Edimmu – Long Dark Night

If you’d care to start our story at the beginning:

Part One: Desert Stray

Part Two: Fragile Hosts

Part Three: The Final Ride Of Joe Pesci

Part Four: Hunter and Prey

Part Five: Low Voltage

Part Six: Fire and Smoke

Part Seven: Juggling Act

Part Eight: Kicked Into High Gear

Part Ten: J.J.’s Garage

*     *     *     *     *


5:19 p.m.

The creature fed, feeling its strength returning. Then it felt something else. A presence.

The hunter and his pet, the manforms the creature couldn’t inhabit. They were close, mere miles and closing.

The hunter who had set traps for it, meaning to end its existence merely for being what it was.

Well, the creature could set traps as well.

It eyed the acetylene tanks in the corner.


J.J.’s Garage


5:19 p.m.

Anita pulled to a stop and turned off the squad car’s spinning lights. The street in front of J.J.’s was quiet, like someone had hit a cosmic Mute button, save for a yipping dog that someone had left tied to a trash can across from the garage.

“Can you believe they let some people have dogs?” Irvin asked his partner, noticing her see the dog.

Anita gave a noncommittal nod then put her hand on her service gun, leaving it holstered, and walked toward the darkened garage’s entrance.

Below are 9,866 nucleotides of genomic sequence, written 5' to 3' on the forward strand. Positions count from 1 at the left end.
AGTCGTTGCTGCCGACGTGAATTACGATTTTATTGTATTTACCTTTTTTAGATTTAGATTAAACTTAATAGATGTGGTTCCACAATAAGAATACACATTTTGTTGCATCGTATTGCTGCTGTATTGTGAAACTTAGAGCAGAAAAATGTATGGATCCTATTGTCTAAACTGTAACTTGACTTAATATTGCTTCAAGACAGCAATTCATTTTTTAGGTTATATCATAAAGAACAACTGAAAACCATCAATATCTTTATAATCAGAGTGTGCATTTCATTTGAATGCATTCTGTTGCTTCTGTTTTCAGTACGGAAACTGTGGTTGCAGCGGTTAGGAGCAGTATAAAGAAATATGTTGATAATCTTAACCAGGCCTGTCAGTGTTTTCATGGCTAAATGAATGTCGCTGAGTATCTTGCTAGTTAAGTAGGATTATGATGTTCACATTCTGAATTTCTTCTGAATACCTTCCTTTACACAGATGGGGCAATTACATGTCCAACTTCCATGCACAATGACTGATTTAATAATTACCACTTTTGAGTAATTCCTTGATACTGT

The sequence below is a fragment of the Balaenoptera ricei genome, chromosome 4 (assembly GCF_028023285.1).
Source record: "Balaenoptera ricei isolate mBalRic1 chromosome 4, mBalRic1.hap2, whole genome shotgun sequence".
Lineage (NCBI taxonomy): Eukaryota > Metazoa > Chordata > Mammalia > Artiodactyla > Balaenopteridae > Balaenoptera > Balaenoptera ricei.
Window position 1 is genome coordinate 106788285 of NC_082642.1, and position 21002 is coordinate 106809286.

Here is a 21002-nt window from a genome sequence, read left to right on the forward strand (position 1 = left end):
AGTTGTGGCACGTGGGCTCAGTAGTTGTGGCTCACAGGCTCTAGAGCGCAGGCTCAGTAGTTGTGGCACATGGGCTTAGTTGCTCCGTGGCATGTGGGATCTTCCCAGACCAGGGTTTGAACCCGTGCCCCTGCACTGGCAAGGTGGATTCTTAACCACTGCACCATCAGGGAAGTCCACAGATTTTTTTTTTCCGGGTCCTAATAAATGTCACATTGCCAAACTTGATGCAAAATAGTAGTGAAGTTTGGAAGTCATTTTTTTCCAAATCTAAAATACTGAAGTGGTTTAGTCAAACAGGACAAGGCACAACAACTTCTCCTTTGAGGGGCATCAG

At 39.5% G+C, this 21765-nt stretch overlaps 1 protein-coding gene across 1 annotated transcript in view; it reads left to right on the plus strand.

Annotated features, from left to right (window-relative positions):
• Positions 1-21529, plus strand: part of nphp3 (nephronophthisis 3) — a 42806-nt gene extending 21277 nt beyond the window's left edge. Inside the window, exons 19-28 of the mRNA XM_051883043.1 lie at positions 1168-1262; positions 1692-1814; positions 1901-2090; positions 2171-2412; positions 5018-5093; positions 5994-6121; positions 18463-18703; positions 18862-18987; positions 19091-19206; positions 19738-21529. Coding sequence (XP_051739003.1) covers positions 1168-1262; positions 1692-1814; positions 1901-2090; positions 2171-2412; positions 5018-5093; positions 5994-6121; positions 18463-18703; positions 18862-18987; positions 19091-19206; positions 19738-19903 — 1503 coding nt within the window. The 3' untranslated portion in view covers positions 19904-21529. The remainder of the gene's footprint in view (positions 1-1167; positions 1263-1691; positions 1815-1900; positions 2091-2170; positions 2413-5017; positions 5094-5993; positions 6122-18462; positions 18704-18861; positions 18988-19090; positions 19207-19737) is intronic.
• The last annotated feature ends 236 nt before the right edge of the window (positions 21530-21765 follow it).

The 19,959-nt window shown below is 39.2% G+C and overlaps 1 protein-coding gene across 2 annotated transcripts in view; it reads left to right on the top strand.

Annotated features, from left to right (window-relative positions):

“Ah, dammit,” Irvin said.

Anita turned to see what drew her partner’s attention. An unmarked car was pulling up next to them; its headlights pointed onto J.J.’s accusingly.

“Officers,” Rory said, getting out of his car. “What’s going on?”

“We just got here,” Irvin grunted. “But we’ve got this.”

“I know the layout,” Rory said, walking in front of the beams from his car. His shadow stood twenty feet tall along the wall. “Let’s do this by the book. I’ll go around back; you two take the front.”

Anita didn’t see the point in arguing who did what and headed toward the entrance.

Irvin finally followed.

“Screw that guy with his pants on,” he whispered to Anita. “Seriously, we can’t handle a disturbance call?”

Anita pushed the front door to J.J.’s open with her left hand and drew her gun with her right. Rory showing up made things feel more tense for some reason.